For some of those cases, it's simply a matter of running 32-bit Windows. They still make 32-bit Windows 10, and it'll run 16-bit applications that the 64-bit version can't. I'd suspect that'd include a lot of Windows 3.0 era applications.
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Re: The Retro PC Thread

by Ziggy587 Tue Aug 23, 2016 11:21 am

noiseredux wrote:But I can say that older stuff (like Qwirks) that was made for Win 3.1 is pretty impossible to run in Win10 proper... I'm not sure how easily that stuff runs on 98, though?


That Windows 3.x stuff will work on Win 9x, and I never had a problem using that kind of stuff on 32-bit XP either.
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My Sale Thread - I am selling around three quarters of my video game collection as well as some other odds and ends!

I want to buy Universal Game Cases, if you have any spares please PM me! I'm looking to only deal with members that have good BST feedback on this forum.
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Re: The Retro PC Thread

by marurun Tue Aug 23, 2016 6:01 pm

noiseredux wrote:But I can say that older stuff (like Qwirks) that was made for Win 3.1 is pretty impossible to run in Win10 proper... I'm not sure how easily that stuff runs on 98, though?


It may be possible to get it running in DOSbox, because DOSbox can run Win 3.1, IIRC.
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Re: The Retro PC Thread

by Ziggy587 Tue Aug 23, 2016 6:14 pm

marurun wrote:
noiseredux wrote:But I can say that older stuff (like Qwirks) that was made for Win 3.1 is pretty impossible to run in Win10 proper... I'm not sure how easily that stuff runs on 98, though?


It may be possible to get it running in DOSbox, because DOSbox can run Win 3.1, IIRC.


I tried doing that once. I actually have a Win 3.11 DOSbox setup that I play around with sometimes. I don't like the DOS version of Sim City 2000, I had the Windows version when I was young. I installed SC2K in Win 3.11 in DOSbox, and while it works, it's not optimal. The color palette is wrong, and I don't know how to fix it (IF it's fixable). I also couldn't figure out how to get sound working, not just for the game but for the OS itself.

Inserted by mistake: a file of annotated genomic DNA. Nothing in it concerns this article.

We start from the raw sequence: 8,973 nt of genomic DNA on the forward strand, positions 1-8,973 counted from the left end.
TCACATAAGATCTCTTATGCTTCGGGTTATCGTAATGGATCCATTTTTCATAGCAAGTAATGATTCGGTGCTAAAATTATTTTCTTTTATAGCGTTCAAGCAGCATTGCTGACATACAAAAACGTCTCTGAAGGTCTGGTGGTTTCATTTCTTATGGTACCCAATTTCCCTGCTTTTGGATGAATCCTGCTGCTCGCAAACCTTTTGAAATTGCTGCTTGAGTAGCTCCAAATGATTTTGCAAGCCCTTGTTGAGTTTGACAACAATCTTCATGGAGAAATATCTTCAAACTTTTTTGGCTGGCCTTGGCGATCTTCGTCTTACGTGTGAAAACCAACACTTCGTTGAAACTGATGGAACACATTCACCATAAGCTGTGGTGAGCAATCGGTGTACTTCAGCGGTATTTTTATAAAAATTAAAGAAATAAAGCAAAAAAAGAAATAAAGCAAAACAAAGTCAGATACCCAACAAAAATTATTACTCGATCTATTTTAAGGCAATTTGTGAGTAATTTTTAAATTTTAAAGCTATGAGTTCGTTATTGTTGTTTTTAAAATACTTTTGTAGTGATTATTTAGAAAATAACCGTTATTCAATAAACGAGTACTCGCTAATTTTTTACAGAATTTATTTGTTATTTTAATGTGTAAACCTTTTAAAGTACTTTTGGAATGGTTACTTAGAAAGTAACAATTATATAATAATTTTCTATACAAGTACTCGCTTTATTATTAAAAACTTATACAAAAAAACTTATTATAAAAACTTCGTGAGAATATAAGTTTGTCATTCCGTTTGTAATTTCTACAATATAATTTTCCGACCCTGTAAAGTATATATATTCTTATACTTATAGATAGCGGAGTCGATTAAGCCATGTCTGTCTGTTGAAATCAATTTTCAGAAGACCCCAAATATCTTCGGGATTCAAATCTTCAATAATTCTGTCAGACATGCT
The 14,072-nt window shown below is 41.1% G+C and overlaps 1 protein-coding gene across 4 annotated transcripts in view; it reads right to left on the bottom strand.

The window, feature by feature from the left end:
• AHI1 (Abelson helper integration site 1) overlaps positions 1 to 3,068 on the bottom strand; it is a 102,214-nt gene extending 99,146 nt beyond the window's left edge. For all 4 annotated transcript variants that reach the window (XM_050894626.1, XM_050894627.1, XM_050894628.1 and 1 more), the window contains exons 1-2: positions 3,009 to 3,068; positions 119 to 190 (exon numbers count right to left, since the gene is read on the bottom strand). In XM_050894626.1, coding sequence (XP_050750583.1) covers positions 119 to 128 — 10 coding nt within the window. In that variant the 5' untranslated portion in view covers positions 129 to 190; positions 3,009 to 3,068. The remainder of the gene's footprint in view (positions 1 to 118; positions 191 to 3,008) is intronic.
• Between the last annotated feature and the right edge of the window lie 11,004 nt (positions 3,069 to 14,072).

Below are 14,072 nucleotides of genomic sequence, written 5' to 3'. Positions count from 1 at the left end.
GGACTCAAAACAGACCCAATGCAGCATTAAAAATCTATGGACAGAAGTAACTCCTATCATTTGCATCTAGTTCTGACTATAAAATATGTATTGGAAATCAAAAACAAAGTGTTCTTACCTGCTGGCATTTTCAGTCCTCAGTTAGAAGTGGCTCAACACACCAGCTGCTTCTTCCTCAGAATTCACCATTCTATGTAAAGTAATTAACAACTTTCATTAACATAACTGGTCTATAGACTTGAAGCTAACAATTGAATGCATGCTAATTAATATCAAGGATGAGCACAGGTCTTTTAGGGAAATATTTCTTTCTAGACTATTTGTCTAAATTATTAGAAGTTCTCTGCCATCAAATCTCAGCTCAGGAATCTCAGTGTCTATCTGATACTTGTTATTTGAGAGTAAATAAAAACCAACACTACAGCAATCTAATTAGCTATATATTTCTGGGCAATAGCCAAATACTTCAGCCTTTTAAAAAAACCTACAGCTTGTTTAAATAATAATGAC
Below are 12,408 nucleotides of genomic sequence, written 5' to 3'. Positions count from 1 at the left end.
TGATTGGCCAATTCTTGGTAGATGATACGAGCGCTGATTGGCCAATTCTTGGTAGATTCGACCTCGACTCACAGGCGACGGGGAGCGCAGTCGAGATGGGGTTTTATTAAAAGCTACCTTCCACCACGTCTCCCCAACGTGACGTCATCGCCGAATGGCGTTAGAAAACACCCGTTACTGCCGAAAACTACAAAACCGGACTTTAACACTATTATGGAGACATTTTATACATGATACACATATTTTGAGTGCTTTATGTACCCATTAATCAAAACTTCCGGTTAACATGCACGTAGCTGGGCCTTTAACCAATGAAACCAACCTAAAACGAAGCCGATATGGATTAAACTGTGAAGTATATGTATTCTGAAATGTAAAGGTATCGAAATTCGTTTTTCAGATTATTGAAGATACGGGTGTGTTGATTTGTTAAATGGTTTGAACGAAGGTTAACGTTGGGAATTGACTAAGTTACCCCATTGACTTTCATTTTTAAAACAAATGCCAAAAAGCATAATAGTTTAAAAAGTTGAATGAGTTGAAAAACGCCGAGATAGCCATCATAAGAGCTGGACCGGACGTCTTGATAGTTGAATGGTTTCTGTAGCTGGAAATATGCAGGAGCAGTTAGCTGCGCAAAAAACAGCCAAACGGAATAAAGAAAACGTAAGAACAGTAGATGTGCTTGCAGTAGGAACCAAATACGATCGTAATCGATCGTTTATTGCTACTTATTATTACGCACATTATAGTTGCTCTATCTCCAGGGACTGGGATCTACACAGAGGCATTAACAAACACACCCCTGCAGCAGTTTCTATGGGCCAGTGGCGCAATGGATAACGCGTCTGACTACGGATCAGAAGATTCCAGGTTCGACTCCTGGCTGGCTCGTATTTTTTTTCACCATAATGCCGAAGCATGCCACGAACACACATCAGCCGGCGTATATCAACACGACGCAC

Assuming the above AV issues could be fixed, as I'm pretty sure they can be, it's still a case of it being much easier to install and play these old games on an actual Win 9x PC versus a modern PC with or without DOSbox. If my situation ever changes and I no longer have the room to accommodate another computer desk (let alone the several I plan to set up) I would at the very least try to find a smaller PC that I could run Win98 on and KVM it with my modern PC.
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Re: The Retro PC Thread

by marurun Tue Aug 23, 2016 7:52 pm

What about in a virtual machine?
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Re: The Retro PC Thread

by Ziggy587 Tue Aug 23, 2016 10:10 pm

I have XP and 98 set up using Windows Virtual PC. It's OK for a few things, but it's not for gaming. Especially not 3D gaming. For example, Sim City 2000 is somewhat playable but there's horrible screen tearing IIRC. SimCity Classic played OK. Monkey Island 3 is just completely unplayable, the cut scenes are messed up. I think The Lost Mind of Dr. Brain played OK, but I can't remember exactly. Those are the only games I've tried to play.

Of course, Windows Virtual PC is not meant for gaming, so we can use this example to define anything. I don't know how other virtual PC software fairs because I have yet to try any. There was a recent post about it, the last 6 months I think, that some one talked about the different virtual PC software available in regards to gaming. I forgot what was said, and I can't remember what thread that was in. It was a pretty long and informative post though.
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My Sale Thread - I am selling around three quarters of my video game collection as well as some other odds and ends!

I want to buy Universal Game Cases, if you have any spares please PM me! I'm looking to only deal with members that have good BST feedback on this forum.
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Re: The Retro PC Thread

by noiseredux Tue Aug 23, 2016 10:16 pm

That was isiolia.